How to experience Māori culture in New Zealand
Māori are the tangata whenua, the indigenous people, of Aotearoa New Zealand, and Māori culture is the cornerstone of the country’s cultural make-up.
It infuses the Kiwi lifestyle – from the sports field to the arts world – creating a warm, welcoming manaakitanga (hospitality)
that makes this place such a unique destination.
As a visitor, it’s not always easy to get to the heart of a country’s culture. In New Zealand, however, your clients will have ample opportunities to gain a respectful understanding of te Ao Māori (the Māori world), both past and present.
From everyday encounters with locals, to guided tours of significant cultural sites, waka paddles, sunrise mountain climbs, whale watching trips – there are so many exciting and enriching ways to get to know Māori culture here.
Meet the descendants of Kupe, Northland
On the shores of spectacular Hokianga Harbour, where Kupe — the fabled Polynesian navigator — stepped ashore on Aotearoa, Manea Footprints of Kupe
recounts the first chapter of New Zealand’s human history. This immersive cultural encounter celebrates Kupe's voyage and journeys in Aotearoa, guided by his descendants. Manea explores prehistoric tribal narratives and traditions, Māori spiritual beliefs, and the arrival and impact of Pakeha (Europeans).
Visit the “birthplace” of today’s New Zealand, Northland
The Treaty of Waitangi
marks a checkered but important moment in New Zealand history. In Northland, take a guided tour through the treaty grounds
, explore the heritage buildings and get up close to the ceremonial war canoe. You could spend all day strolling the beautiful grounds alone so take advantage of the Waitangi Experience Pass which gives you entry to all areas for two consecutive days.
Stand in the shade of an ancient forest giant, Northland
Standing tall and proud in the Waipoua Forest you can find Tane Mahuta, New Zealand's tallest native kauri tree. Take a tour with Footprints Waipoua
and be guided into the ancient kauri forest at twilight by a local storyteller. You will witness the stillness of the forest as it transforms from day into night. Listen carefully for the sounds of kiwi birds.
See master carvers at work, Rotorua
In Rotorua, you will find Te Puia and the Whakarewarewa Geothermal Valley. Te Puia
is not only a place to see the largest active geyser in the Southern Hemisphere and bubbling mud pools, but also where Māori arts are kept alive and taught at the New Zealand Māori Art and Crafts Institute, the home of the national schools of carving (including pounamu and bone) and weaving.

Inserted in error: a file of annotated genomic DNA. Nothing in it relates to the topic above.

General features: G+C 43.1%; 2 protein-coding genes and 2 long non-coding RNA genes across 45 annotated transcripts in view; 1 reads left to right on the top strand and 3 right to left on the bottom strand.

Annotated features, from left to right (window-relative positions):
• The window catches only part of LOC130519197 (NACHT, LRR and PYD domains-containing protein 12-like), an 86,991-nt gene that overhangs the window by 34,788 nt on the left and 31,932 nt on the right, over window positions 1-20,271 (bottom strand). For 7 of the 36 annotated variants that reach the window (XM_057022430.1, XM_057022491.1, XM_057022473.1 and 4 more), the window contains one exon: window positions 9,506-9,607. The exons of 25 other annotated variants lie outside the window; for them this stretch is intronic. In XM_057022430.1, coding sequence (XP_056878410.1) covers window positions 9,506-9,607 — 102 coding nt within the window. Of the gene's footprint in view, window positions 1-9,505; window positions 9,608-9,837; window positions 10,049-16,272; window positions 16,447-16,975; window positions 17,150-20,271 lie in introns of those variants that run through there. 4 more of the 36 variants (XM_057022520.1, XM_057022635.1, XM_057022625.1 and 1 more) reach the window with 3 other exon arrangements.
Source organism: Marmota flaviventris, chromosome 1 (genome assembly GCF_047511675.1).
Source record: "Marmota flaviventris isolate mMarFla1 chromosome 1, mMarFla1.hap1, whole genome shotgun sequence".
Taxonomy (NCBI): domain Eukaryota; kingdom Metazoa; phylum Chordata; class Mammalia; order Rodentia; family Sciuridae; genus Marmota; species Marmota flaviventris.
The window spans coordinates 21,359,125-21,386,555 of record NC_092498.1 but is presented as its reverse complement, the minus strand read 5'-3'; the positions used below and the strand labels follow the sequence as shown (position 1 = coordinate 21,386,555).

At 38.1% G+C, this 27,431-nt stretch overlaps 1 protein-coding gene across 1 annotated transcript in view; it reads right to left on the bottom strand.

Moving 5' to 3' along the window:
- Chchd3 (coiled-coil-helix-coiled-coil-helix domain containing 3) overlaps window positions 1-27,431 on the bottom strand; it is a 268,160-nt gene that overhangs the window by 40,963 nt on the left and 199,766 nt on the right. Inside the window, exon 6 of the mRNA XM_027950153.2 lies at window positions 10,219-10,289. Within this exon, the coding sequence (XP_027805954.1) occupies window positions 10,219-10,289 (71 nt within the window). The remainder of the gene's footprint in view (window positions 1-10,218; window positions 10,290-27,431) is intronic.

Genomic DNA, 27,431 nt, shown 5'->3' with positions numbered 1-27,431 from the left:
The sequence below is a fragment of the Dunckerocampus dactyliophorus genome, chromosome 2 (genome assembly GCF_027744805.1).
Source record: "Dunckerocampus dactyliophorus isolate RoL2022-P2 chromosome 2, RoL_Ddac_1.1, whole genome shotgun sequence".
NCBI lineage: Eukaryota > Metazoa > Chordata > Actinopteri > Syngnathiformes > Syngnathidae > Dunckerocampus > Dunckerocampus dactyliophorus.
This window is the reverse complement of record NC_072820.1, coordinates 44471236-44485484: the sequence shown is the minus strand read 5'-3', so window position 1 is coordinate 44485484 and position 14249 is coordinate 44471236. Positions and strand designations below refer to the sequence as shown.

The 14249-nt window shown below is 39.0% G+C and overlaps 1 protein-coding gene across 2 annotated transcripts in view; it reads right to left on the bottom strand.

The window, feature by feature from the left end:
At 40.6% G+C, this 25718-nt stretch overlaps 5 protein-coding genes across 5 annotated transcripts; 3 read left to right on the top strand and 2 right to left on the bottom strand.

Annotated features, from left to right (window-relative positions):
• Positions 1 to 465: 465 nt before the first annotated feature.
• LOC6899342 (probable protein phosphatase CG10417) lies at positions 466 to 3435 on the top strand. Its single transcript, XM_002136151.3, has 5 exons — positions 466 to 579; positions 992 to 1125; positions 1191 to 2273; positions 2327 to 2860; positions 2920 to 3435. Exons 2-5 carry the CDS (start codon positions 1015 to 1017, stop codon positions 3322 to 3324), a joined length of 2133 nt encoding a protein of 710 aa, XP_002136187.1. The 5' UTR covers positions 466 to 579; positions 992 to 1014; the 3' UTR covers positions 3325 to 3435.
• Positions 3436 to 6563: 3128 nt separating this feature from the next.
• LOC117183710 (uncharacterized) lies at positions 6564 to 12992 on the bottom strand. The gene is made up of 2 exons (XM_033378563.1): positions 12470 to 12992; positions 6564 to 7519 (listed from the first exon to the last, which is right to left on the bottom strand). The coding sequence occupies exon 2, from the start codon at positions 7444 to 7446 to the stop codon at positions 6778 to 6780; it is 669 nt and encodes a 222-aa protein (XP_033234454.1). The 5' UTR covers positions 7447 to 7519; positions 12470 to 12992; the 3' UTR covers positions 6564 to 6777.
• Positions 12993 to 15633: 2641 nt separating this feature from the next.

Kayak under giant rock carvings, Lake Taupō
Sail or kayak to one of New Zealand’s most impressive artworks, the Mine Bay Māori Rock Carvings
and learn about the equally extraordinary story behind them. When master carver Matahi Whakataka-Brightwell completed the 10-year training course with his elders, he came to the lake to mark the occasion on his grandmother’s land. The main carving is of his ancestor Ngatoroirangi, a visionary Māori navigator who guided the Tūwharetoa and Te Arawa tribes to the Taupō area over a thousand years ago.
Be the first to greet the sun on Mount Hikurangi, Tairāwhiti
A place of firsts, Tairāwhiti is where the first Polynesian canoes landed, James Cook made his first landfall and Māori and European first encountered each other. As one of the easternmost locations in New Zealand, 90 kilometres north of Gisborne in the Tairāwhiti region
, this mountain is one of the first places in the world to see the sunrise. For a special experience, take a dawn tour with Maunga Hikurangi
Discover the capital’s hidden treasures, Wellington
On the waterfront of the coolest little capital, you'll find Te Wharewaka o Pōneke Tours
. Discover Wellington's hidden treasures, learn more about its early arrivals and view archaeological remains not accessible to the general public. If you've ever wanted to learn how to paddle a traditional Māori waka (canoe), join the tour. Once you've worked up an appetite head next door to Karaka Cafe for a hearty hāngi.
Take a waka to water, Nelson Tasman
Paddling the stunning coastline of the Abel Tasman National Park on board a waka (Māori canoe) is a unique cultural experience. The trip begins and ends with a blessing (karakia) for protection, and Waka Abel Tasman’s
experienced guides will share stories of the ancestors who sailed the Pacific Ocean for thousands of years. All while gliding through the clear water of the Abel Tasman National Park on board one a double- or single-hulled outrigger canoe.
Explore Aotearoa New Zealand’s original art galleries, Timaru
See Māori rock art in the place where it was conceived, at Te Ana Māori Rock Art
. Dating back to the arrival of Māori in the South Island between 700 to 1000 years ago, the drawings provide a rare glimpse into the lives and culture of the region’s first inhabitants, ancestors of today’s Ngāi Tahu tribe, the indigenous people of Te Waipounamu (New Zealand’s South Island).
Spot ocean giants in Kaikōura
Home to a unique ocean environment with an astonishing variety of marine life including sperm whales, dusky dolphins, fur seals and albatross,
Kaikōura – on the South Island’s north-eastern coast – is an unforgettable and spectacular location to experience eco-tourism. Established more than 30 years ago to create local employment, Whale Watch Kaikōura has become one of New Zealand’s most successful Māori tourism businesses and a globally recognised award-winning eco-tourism venture.
Gaze into the southern skies, Dunedin
Discover the beauties of the dark skies of the Otago Peninsula and enjoy Māori manaakitanga (hospitality) on Horizon Tours’ Southern Skies Stargazing Tour. Local guides tell tales of the celestial bodies on these small group tours while guests are tucked up warmly, under cosy blankets on reclining chairs enjoying an expansive perspective of the heavens above.